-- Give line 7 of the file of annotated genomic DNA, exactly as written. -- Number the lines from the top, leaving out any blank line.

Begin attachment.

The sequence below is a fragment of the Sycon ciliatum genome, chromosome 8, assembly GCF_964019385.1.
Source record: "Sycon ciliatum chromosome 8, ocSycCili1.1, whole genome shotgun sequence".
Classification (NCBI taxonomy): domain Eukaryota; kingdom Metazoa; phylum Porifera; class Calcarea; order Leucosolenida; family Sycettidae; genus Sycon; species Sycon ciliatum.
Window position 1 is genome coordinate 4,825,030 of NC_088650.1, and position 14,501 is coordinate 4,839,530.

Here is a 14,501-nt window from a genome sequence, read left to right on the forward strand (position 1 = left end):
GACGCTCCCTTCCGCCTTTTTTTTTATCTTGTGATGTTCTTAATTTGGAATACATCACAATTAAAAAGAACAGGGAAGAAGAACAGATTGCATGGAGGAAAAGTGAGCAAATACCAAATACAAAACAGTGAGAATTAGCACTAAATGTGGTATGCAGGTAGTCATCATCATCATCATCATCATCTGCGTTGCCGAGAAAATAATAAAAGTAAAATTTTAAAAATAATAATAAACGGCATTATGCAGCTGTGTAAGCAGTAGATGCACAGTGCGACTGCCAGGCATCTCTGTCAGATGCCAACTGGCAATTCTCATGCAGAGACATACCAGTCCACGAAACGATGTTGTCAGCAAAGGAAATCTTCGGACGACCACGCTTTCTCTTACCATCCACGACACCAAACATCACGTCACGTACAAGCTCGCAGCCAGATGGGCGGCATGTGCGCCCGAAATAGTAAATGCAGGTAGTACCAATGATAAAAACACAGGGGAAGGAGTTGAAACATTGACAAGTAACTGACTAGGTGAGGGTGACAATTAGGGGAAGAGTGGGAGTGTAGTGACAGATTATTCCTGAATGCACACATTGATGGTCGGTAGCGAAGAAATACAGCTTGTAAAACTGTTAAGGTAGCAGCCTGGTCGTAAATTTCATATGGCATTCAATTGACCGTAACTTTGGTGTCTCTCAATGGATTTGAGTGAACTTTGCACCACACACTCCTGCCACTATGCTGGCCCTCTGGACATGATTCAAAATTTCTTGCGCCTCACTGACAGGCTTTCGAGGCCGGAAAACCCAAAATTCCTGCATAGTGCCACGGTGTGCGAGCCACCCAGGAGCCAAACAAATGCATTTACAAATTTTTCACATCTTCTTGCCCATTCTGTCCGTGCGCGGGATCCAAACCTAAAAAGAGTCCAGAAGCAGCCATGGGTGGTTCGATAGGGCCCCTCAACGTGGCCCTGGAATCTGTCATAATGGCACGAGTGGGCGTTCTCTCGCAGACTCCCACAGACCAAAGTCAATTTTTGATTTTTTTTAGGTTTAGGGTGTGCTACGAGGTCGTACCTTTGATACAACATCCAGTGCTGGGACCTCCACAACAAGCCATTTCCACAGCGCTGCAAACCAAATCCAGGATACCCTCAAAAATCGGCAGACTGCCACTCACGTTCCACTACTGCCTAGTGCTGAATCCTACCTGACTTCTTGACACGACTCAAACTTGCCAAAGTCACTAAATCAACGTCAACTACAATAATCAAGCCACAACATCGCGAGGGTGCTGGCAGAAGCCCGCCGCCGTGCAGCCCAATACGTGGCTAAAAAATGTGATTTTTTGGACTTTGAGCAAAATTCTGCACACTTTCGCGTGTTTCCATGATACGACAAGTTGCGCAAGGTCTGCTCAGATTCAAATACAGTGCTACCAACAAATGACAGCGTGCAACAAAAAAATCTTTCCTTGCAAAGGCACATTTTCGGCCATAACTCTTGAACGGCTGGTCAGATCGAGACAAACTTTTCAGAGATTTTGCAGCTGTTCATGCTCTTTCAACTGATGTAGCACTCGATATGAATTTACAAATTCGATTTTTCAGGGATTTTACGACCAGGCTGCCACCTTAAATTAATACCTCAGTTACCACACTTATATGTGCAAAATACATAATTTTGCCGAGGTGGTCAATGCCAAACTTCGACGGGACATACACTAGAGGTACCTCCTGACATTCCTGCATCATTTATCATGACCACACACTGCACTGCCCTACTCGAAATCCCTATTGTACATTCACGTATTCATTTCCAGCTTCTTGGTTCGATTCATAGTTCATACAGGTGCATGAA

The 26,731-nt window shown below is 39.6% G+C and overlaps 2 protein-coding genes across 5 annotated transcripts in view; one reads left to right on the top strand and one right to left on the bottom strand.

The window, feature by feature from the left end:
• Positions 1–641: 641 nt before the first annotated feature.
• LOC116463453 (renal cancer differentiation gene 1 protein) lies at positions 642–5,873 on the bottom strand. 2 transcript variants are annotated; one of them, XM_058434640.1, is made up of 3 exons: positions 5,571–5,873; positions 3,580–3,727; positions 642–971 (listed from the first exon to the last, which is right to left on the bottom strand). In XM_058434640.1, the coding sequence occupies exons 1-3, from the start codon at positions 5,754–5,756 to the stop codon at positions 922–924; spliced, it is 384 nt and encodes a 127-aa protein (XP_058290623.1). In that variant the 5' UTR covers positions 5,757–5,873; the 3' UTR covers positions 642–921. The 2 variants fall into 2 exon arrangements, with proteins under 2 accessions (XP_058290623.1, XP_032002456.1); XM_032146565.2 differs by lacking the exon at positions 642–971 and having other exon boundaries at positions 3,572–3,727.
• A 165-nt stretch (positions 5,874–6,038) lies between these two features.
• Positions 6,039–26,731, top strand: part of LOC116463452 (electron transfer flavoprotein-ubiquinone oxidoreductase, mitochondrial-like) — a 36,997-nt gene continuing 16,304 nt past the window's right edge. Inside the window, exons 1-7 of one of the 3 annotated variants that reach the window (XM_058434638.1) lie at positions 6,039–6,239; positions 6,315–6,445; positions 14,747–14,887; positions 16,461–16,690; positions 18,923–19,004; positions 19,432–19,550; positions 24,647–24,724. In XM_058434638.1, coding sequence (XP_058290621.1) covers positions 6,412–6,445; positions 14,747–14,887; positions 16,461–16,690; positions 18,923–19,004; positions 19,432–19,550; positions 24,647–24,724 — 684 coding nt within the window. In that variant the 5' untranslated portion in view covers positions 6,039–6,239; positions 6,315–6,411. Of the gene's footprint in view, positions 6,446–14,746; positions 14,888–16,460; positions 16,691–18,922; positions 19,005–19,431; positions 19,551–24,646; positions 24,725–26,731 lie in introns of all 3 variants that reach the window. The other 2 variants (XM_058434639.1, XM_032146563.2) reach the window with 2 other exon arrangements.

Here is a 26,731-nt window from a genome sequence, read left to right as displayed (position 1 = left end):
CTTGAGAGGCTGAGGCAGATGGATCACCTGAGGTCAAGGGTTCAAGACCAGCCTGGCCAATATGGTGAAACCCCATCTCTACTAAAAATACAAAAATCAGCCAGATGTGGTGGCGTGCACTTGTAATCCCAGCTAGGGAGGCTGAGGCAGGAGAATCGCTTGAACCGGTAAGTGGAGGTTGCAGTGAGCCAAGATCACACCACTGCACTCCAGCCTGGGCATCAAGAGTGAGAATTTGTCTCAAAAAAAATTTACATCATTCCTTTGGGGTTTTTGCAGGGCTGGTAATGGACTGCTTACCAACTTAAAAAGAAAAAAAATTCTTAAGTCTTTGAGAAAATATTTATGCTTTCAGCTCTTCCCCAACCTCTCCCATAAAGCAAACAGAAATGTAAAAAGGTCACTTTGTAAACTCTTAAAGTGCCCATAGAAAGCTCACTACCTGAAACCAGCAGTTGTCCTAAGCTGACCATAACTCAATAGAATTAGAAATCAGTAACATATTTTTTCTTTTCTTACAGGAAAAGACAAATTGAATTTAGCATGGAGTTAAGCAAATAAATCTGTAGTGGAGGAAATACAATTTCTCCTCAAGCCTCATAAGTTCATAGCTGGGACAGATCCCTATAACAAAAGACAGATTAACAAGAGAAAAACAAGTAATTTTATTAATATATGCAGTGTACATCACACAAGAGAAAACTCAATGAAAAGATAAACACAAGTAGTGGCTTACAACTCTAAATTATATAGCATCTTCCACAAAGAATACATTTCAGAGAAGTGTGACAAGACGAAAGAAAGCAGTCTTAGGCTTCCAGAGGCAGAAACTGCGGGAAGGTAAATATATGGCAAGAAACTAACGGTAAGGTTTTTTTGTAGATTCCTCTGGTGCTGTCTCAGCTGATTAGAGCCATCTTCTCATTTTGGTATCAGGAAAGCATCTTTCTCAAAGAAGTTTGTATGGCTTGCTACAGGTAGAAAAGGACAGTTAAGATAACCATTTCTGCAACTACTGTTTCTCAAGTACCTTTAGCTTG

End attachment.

The 26,731-nt window shown below is 39.6% G+C and overlaps 2 protein-coding genes across 5 annotated transcripts in view; one reads left to right on the top strand and one right to left on the bottom strand.